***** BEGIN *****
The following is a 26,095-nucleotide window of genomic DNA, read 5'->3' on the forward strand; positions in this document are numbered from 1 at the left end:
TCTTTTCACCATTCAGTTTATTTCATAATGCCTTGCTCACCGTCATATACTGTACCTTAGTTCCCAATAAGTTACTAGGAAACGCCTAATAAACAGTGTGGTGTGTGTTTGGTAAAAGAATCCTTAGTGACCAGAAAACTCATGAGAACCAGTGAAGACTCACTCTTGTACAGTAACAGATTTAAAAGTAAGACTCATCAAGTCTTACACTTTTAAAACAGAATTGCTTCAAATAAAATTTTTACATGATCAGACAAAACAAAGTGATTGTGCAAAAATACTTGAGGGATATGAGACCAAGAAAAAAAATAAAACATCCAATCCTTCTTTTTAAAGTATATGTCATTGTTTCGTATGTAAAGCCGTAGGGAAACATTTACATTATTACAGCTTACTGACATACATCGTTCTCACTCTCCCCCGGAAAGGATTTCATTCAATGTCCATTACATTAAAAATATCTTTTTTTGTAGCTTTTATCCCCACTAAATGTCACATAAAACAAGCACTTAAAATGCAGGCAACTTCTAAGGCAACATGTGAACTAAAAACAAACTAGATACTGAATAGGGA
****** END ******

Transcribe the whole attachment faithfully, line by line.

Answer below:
The following is a 26,095-nucleotide window of genomic DNA, read 5'->3' on the forward strand; positions in this document are numbered from 1 at the left end:
TCTTTTCACCATTCAGTTTATTTCATAATGCCTTGCTCACCGTCATATACTGTACCTTAGTTCCCAATAAGTTACTAGGAAACGCCTAATAAACAGTGTGGTGTGTGTTTGGTAAAAGAATCCTTAGTGACCAGAAAACTCATGAGAACCAGTGAAGACTCACTCTTGTACAGTAACAGATTTAAAAGTAAGACTCATCAAGTCTTACACTTTTAAAACAGAATTGCTTCAAATAAAATTTTTACATGATCAGACAAAACAAAGTGATTGTGCAAAAATACTTGAGGGATATGAGACCAAGAAAAAAAATAAAACATCCAATCCTTCTTTTTAAAGTATATGTCATTGTTTCGTATGTAAAGCCGTAGGGAAACATTTACATTATTACAGCTTACTGACATACATCGTTCTCACTCTCCCCCGGAAAGGATTTCATTCAATGTCCATTACATTAAAAATATCTTTTTTTGTAGCTTTTATCCCCACTAAATGTCACATAAAACAAGCACTTAAAATGCAGGCAACTTCTAAGGCAACATGTGAACTAAAAACAAACTAGATACTGAATAGGGA